Vacation Time/Time Off in Nursing...

  1. I am just curious...

    How much vacation time do new graduate nurses get, and can you save your vacation time from year to year? Also how does sick time work?

    In Engineering, at my place of employment, we got 2 weeks vacation plus 1 week sick time when I started, then after 5 years I got a 3rd week of vacation, and after another 2 years (10 years) I'll get a 4th week. BUT we can't carry over vacation days from year to year. And, we get something called Paid Time Off instead of sick time. IT's basically 40 hours of sick/personal time though, same same.

    Just curious.
  2. 1 Comments

  3. by   elkpark
    Benefits vary somewhat from one hospital/facility to another, so there's no one, specific answer to your question. However, having said that, it's fairly typical for many (most?) hospitals to offer new employees (new grads or otherwise) two weeks of vacation time (with additional weeks after some specified number of years of employment), and 12 days (1 day/month) of sick time. However, those figures are typically calculated on 8-hour days (i.e., 80 hours of vacation time and 96 hours of sick time), so it works out to fewer "days" if you're working 12 hour shifts.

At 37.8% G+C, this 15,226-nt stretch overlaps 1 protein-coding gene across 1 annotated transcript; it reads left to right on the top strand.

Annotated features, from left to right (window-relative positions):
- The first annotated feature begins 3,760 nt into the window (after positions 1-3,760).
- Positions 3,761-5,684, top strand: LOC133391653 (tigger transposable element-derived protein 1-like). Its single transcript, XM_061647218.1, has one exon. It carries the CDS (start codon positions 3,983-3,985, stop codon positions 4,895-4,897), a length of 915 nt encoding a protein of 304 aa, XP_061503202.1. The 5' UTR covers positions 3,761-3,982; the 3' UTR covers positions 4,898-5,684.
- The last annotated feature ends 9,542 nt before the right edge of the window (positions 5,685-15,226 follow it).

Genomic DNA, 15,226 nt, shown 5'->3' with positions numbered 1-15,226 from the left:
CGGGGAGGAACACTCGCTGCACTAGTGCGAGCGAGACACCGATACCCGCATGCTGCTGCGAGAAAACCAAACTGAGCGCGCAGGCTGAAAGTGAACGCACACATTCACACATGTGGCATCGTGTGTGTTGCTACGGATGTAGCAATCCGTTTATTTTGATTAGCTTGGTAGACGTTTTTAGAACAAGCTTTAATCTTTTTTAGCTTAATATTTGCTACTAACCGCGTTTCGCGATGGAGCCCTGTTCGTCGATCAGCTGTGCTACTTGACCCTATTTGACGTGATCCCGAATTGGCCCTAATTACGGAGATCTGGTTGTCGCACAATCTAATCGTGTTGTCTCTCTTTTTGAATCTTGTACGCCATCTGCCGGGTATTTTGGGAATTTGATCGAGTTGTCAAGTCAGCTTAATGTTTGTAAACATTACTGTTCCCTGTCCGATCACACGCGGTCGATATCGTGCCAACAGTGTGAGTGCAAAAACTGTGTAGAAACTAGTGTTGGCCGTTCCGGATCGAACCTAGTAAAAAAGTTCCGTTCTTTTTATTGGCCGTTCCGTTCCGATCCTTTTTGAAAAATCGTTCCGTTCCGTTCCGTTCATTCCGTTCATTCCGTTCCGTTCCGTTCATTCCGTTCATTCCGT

Most places allow you to accrue sick time indefinitely (no point at which you start "losing" hours), but you don't get paid for accumulated sick time if/when you leave your job. Many organizations set a limit on how much vacation time you can accrue, and, at some specified point, you automatically either get paid for or just lose (depending on how civilized and generous your employer is) the additional hours. The number of hours you can accumulate is usually pretty high, though (like, maybe, six months worth of time); not "use it or lose it" from one year to the next. Typically/traditionally, you do get paid for your accumulated vacation hours when you leave the job.

    Having said that, again, there is no hard, fast rule -- employers are free to offer whatever benefits they choose. Seems like a growing number of employers lately are offering a straight "PTO" benefit like you described -- a single "bank" of hours that you can use for either sickness or vacation.

    In general, smaller outfits like doctor's offices offer fewer and less generous benefits than hospitals and other large employers. Public (city/county/state/federal) agencies tend to offer more generous benefits than private employers (again, not a hard, fast rule